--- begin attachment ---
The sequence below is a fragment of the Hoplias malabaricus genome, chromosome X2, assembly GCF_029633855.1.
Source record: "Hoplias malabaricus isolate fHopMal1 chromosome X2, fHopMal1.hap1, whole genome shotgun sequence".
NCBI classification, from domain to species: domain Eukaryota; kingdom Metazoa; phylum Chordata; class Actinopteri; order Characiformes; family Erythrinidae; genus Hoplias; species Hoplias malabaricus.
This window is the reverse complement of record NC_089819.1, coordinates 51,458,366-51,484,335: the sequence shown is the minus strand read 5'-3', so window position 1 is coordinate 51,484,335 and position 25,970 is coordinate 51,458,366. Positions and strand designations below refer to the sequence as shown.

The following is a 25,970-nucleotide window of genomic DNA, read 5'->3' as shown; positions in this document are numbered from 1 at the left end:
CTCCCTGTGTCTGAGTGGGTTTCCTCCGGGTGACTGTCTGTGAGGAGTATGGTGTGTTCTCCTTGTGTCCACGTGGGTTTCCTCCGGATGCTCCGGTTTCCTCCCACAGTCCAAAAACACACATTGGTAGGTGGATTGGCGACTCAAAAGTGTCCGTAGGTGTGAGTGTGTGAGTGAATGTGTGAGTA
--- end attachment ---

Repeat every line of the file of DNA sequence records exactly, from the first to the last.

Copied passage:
The sequence below is a fragment of the Hoplias malabaricus genome, chromosome X2, assembly GCF_029633855.1.
Source record: "Hoplias malabaricus isolate fHopMal1 chromosome X2, fHopMal1.hap1, whole genome shotgun sequence".
NCBI classification, from domain to species: domain Eukaryota; kingdom Metazoa; phylum Chordata; class Actinopteri; order Characiformes; family Erythrinidae; genus Hoplias; species Hoplias malabaricus.
This window is the reverse complement of record NC_089819.1, coordinates 51,458,366-51,484,335: the sequence shown is the minus strand read 5'-3', so window position 1 is coordinate 51,484,335 and position 25,970 is coordinate 51,458,366. Positions and strand designations below refer to the sequence as shown.

The following is a 25,970-nucleotide window of genomic DNA, read 5'->3' as shown; positions in this document are numbered from 1 at the left end:
CTCCCTGTGTCTGAGTGGGTTTCCTCCGGGTGACTGTCTGTGAGGAGTATGGTGTGTTCTCCTTGTGTCCACGTGGGTTTCCTCCGGATGCTCCGGTTTCCTCCCACAGTCCAAAAACACACATTGGTAGGTGGATTGGCGACTCAAAAGTGTCCGTAGGTGTGAGTGTGTGAGTGAATGTGTGAGTA